What’s in a (First & Last) Name?
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Little known fact: William Shakespeare was an accomplished data quality expert before he hit it big as a playwright. In fact, data quality was an underlying theme of many of his plays.
Name validation, for example, played a central role in Romeo and Juliet where, in the family feud of fair Verona, the Capulets and Montagues were sworn enemies. This was bad news for the budding relationship of Juliet Capulet and Romeo Montague. If an unacceptable family name be the cause of such calamity, what could the young lovers do? Perhaps a little strategic data cleansing? “Deny thy father, and refuse thy name,” suggests Juliet to Romeo. “Or, if you will not, be but sworn my love, and I’ll no longer be a Capulet.”
After realizing that parting with their family names would be such sweet sorrow, Juliet ponders their predicament more philosophically. “What is Montague? It is not hand, nor foot, nor arm, nor face, nor any other part belonging to a man.” Furthermore, she semantically argues, “what’s in a name? That which we call a rose by any other name would smell as sweet.”
Shakespeare’s other line of work was much more pragmatic. What’s in a name? Prefix, first name, middle name, last name, and suffix. To parse or not to parse was often not a question since many sources of contact data do not separate names into those individual data fields. What is Montague? Romeo’s last name. Further name verification can determine the gender most commonly associated with the first name, identifies possible nicknames and related names (including Bill, Billy, Will, and Willie for the so-called Bard of Avon), and assesses the likelihood a name is fake (even outside of Verona, the name Juliet Capulet-Montague probably merits suspicion).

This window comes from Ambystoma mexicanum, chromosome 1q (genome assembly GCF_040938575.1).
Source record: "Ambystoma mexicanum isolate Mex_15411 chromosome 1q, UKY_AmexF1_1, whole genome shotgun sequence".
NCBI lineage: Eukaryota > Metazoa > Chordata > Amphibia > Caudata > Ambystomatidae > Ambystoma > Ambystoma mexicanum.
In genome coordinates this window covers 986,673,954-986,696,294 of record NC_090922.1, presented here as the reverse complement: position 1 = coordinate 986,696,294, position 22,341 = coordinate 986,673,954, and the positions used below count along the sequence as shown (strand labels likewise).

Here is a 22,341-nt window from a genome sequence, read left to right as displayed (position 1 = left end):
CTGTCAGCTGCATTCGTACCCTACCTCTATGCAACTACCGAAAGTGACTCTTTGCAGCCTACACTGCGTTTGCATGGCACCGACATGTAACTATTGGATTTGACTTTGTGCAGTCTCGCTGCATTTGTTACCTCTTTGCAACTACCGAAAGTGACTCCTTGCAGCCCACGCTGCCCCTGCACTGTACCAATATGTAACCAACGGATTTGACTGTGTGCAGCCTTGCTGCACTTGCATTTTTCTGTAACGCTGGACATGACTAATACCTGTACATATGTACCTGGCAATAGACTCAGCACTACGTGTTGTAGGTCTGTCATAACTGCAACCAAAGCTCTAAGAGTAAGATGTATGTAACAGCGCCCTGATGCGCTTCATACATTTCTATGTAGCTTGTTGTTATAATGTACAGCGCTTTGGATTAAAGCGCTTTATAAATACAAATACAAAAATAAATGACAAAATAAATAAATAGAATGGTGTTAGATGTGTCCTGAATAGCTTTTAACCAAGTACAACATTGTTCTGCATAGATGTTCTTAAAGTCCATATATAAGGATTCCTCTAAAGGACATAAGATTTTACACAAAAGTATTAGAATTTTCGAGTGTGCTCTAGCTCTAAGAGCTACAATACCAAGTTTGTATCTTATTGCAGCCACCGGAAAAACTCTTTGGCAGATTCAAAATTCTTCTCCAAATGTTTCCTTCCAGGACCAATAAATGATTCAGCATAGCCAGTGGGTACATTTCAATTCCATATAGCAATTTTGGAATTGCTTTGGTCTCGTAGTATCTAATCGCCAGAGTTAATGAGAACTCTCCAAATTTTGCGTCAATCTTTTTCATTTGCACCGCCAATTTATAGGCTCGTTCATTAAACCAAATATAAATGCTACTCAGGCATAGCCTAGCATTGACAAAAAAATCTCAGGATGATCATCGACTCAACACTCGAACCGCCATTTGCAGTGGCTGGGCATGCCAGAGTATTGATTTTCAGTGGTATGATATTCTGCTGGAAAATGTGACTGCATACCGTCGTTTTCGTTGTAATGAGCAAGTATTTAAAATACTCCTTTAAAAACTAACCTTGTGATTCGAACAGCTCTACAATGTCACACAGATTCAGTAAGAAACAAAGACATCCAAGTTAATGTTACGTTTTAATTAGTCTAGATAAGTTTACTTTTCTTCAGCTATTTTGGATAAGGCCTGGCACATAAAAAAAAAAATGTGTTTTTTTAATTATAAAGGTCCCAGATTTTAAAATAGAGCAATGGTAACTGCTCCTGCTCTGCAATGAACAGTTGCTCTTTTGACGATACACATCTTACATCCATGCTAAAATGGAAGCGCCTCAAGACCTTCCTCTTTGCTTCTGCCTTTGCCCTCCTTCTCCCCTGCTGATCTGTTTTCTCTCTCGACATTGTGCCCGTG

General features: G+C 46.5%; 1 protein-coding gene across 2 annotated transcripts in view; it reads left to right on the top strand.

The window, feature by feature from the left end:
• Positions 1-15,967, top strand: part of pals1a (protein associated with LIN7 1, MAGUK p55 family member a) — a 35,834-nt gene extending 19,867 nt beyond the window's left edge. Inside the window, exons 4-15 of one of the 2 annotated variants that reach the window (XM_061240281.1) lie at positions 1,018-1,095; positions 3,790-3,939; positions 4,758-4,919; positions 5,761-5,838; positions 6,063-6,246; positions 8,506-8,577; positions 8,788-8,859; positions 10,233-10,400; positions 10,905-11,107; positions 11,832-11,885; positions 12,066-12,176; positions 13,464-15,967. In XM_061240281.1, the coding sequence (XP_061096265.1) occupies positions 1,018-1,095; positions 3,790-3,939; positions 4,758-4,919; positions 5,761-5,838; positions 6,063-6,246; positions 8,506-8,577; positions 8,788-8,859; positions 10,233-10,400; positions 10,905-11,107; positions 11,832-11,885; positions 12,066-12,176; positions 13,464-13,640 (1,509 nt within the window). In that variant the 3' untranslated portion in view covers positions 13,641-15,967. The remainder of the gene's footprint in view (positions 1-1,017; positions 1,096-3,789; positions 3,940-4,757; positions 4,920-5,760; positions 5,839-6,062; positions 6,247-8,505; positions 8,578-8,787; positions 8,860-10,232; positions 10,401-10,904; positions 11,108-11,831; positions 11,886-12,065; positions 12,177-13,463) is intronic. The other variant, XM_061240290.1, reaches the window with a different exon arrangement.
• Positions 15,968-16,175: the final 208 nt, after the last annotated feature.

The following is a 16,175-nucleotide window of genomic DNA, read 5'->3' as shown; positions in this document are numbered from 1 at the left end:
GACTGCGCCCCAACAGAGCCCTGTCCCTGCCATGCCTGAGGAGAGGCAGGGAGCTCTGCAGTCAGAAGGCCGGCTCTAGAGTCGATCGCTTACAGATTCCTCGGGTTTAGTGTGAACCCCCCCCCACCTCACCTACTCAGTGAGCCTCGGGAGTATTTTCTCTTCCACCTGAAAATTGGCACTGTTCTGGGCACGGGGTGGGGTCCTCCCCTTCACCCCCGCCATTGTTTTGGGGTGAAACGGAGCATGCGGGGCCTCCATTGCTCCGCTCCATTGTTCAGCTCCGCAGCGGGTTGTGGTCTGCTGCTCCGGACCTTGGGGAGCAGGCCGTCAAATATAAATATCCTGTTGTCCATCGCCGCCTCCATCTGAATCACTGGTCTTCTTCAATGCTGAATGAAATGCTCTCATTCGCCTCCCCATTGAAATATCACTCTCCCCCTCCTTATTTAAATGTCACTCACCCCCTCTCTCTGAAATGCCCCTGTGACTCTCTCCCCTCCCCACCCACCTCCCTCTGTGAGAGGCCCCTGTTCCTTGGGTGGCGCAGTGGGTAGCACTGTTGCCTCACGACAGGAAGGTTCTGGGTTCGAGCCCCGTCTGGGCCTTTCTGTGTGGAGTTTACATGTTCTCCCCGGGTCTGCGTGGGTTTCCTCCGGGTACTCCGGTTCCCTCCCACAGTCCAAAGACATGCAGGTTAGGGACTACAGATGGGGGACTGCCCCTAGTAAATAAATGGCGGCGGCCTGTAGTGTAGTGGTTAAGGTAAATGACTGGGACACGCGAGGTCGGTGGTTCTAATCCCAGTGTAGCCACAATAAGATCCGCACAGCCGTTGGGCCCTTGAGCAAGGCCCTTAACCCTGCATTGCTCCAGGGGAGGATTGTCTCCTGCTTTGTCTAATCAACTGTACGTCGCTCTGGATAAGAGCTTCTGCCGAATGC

If the validity of the names Montague and Capulet had not been so fiercely debated, the story of Juliet and her Romeo would not have been a tale of woe. The blogger protests too much, methinks. One thing is certain, however. Name validation is essential to preventing your business and its contact data from becoming star-crossed lovers.
This post comes from guest blogger Jim Harris of Obsessive-Compulsive Data Quality. Harris is a recognized data quality thought leader with over 20 years of enterprise data management experience. Harris is a freelance writer, independent consultant, and Blogger-in-Chief at Obsessive-Compulsive Data Quality (ocdqblog.com), a vendor-neutral blog about data quality and its related disciplines.